With Pimco's Gross out, Allianz tries to reassure investors
By Kathrin Jones and Jennifer Ablan
FRANKFURT/NEW YORK (Reuters) - Top executives of Pimco and its German parent, Allianz SE, scrambled on Monday to stem the outflow of money after the stunning exit of star bond manager Bill Gross last week, but even after months of internal strife Allianz said it plans to let Pimco continue to steer its own ship.
DoubleLine Capital, an investment firm that has been a major rival of Pimco, reported that it had its second biggest net inflow day ever on Friday, the day of Gross's surprise departure.
On Monday, the chief executive of Pacific Investment Management Co., Doug Hodge, and its newly installed chief investment officer, Dan Ivascyn, who stepped into the post with Gross' resignation on Friday, held calls with financial advisers from both Morgan Stanley and Merrill Lynch to try to stem the flow of client assets.
Los Angeles-based DoubleLine Capital took in between $400 million and $500 million in net inflows on Friday alone, Chief Executive Jeffrey Gundlach told Reuters. Investors continued shifting money to DoubleLine at a hectic pace on Monday, another source at the firm said.
Frankfurt-based insurer Allianz said it remains fully committed to Pimco but does not plan to step up its oversight of the Newport Beach, California-based operation it acquired about 15 years ago, even after Gross' departure to join far-smaller rival Janus Capital Group capped months of turmoil.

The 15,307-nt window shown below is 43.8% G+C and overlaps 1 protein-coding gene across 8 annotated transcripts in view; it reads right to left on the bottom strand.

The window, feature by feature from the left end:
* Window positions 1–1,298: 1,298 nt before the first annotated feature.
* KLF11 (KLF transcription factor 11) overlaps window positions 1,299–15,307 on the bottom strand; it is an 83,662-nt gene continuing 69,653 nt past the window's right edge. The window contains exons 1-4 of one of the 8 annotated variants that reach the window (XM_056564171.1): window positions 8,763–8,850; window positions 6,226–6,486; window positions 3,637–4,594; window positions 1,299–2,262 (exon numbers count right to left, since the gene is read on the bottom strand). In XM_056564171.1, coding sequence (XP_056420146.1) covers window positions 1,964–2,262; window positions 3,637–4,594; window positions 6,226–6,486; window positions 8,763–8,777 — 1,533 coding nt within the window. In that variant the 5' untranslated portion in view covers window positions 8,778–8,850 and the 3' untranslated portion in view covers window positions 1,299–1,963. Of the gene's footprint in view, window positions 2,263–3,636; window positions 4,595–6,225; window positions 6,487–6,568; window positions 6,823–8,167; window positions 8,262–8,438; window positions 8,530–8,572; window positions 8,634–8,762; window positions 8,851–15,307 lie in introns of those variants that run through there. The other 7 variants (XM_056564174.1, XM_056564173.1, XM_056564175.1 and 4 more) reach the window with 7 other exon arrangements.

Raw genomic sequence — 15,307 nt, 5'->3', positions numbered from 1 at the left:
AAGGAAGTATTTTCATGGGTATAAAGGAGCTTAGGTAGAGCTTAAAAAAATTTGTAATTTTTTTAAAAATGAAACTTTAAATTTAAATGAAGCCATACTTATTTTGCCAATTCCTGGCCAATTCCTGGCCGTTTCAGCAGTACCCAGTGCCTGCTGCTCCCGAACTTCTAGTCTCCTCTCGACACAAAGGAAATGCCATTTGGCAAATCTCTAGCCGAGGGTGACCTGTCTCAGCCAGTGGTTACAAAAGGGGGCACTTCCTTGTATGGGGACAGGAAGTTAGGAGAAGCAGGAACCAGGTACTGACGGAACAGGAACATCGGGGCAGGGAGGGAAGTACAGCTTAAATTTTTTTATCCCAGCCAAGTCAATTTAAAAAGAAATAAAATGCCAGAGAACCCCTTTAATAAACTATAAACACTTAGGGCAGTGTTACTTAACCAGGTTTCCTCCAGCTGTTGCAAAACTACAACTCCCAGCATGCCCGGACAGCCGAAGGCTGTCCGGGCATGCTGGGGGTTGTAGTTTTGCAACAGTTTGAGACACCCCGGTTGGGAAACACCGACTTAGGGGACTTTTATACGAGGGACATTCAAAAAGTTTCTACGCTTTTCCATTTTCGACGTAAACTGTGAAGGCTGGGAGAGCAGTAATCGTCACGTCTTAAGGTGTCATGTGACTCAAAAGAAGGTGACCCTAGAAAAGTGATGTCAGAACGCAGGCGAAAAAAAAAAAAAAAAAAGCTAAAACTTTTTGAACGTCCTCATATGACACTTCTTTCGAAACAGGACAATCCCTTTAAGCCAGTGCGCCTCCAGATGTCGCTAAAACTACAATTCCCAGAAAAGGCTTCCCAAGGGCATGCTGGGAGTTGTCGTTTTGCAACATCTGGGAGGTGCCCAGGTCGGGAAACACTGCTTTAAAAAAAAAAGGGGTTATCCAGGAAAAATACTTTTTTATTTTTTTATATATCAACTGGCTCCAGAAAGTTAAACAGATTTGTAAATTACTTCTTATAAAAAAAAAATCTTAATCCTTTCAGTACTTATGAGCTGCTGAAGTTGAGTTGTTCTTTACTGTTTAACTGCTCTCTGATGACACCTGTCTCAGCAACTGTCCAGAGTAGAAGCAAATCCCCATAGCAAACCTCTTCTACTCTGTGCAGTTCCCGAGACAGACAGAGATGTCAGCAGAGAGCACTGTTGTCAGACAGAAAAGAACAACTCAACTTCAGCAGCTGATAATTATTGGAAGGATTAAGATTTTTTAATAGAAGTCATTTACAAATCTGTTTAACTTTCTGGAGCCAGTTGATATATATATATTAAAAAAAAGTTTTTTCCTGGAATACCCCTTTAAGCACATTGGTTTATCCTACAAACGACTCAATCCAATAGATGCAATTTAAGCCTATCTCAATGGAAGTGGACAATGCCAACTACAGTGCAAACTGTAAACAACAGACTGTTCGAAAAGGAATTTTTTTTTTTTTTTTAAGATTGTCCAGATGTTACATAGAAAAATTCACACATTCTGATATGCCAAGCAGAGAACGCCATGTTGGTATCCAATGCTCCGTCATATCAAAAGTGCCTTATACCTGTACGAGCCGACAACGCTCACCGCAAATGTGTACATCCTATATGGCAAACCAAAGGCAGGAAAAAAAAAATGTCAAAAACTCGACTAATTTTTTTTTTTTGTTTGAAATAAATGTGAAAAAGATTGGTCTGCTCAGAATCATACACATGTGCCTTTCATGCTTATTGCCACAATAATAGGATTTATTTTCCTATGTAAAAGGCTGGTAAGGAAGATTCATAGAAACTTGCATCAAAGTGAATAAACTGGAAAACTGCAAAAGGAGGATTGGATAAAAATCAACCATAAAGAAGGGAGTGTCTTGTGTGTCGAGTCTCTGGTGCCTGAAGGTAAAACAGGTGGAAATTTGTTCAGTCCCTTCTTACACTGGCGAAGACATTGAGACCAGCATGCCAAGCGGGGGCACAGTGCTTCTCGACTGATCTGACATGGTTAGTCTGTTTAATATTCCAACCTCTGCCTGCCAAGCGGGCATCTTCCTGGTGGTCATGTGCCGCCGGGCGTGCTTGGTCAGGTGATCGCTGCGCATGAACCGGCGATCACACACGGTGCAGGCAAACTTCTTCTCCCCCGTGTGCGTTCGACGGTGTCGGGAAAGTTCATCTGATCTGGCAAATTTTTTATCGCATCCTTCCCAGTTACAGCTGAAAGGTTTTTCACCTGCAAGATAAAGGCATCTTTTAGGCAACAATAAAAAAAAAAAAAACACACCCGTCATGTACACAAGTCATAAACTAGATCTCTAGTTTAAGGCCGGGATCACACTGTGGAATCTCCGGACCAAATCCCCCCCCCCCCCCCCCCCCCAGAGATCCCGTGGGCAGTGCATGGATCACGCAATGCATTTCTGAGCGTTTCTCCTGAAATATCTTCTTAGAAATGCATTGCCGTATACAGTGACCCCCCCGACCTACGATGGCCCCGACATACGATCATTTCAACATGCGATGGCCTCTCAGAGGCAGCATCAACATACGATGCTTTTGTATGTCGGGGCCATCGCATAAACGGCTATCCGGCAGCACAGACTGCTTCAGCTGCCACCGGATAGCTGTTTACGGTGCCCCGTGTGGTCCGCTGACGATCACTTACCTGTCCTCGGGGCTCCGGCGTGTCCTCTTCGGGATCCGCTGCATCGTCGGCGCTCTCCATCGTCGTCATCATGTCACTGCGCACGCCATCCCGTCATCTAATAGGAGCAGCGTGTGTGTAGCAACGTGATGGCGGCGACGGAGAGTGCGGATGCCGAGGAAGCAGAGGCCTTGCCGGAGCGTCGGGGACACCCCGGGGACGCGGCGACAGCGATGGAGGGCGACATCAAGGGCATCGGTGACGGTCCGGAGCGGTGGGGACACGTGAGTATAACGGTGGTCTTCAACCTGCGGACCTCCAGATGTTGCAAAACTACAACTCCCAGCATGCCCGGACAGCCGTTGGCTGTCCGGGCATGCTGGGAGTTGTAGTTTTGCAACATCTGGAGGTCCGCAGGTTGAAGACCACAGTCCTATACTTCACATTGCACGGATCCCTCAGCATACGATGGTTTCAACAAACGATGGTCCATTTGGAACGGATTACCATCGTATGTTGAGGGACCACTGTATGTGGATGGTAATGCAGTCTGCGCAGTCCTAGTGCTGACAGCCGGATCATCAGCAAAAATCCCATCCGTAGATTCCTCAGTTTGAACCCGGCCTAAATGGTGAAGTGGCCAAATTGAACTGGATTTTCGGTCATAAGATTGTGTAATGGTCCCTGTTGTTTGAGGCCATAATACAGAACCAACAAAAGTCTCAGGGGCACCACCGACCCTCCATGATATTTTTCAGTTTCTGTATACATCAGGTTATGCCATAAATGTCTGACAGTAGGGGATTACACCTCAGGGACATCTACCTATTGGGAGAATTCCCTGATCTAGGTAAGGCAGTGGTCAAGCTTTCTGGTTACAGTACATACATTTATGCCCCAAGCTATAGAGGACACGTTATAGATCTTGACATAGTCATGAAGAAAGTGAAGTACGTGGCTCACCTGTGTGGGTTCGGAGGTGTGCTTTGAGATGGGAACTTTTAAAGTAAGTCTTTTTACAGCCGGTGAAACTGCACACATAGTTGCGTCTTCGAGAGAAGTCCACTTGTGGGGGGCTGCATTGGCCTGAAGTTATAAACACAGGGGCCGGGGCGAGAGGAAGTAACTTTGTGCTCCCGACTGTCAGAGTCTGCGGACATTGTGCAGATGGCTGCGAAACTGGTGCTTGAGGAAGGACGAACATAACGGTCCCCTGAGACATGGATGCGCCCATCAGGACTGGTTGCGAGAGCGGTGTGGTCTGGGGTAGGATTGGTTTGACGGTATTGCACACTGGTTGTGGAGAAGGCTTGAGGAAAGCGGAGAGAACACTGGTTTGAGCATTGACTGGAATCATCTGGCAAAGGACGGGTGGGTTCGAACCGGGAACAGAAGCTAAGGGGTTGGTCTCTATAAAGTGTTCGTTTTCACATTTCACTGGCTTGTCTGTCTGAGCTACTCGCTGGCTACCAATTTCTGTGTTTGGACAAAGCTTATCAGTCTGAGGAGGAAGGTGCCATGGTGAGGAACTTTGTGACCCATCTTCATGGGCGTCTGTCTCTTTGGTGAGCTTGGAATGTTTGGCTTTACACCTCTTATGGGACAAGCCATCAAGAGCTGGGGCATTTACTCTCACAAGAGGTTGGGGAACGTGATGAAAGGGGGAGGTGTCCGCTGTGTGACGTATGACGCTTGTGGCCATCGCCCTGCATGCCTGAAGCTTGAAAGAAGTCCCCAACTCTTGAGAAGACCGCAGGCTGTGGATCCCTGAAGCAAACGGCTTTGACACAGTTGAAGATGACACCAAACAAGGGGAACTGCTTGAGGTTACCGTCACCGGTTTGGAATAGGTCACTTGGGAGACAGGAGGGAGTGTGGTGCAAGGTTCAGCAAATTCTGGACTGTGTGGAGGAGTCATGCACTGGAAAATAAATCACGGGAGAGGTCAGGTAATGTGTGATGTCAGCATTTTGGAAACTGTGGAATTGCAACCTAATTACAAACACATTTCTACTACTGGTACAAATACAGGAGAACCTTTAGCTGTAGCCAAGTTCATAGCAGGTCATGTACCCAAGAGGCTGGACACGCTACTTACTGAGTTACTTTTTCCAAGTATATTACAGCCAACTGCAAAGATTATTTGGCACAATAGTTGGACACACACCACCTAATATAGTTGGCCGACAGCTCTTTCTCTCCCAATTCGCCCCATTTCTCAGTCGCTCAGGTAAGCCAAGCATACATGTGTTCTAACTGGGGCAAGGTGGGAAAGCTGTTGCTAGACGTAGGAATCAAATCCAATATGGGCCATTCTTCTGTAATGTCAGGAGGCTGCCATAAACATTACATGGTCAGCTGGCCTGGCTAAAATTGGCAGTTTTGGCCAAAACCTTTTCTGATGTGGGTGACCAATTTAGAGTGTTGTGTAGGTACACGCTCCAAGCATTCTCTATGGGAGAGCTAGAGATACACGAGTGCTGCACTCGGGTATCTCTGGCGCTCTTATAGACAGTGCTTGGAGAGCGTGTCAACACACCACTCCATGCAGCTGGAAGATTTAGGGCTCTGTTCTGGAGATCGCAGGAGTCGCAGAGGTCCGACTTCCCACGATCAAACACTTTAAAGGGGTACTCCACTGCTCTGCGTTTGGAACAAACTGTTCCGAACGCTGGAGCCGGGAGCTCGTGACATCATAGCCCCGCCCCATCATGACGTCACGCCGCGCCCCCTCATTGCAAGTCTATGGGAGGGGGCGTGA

Before the 70-year-old Gross left Pimco, the firm was managing nearly $2 trillion of assets. Its flagship bond fund, the Pimco Total Return Fund, the world's largest fixed-income portfolio, long run by Gross personally, accounted for more than $220 billion alone.
On a conference call, top Allianz and Pimco executives tried their best to play down the departure of Gross, who has been dubbed the "Bond King" for his prowess in the fixed-income market. For the first time they also gave specifics about a long-simmering rift with Gross, saying there had been differences over the strategic direction of Pimco, which had prompted Gross to leave.
But despite the upheaval, which started eight months ago with the abrupt resignation of Pimco CEO Mohamed El-Erian following a row with Gross, Allianz gave no indication that it would exert greater control over the firm, as some investors have demanded. Continued...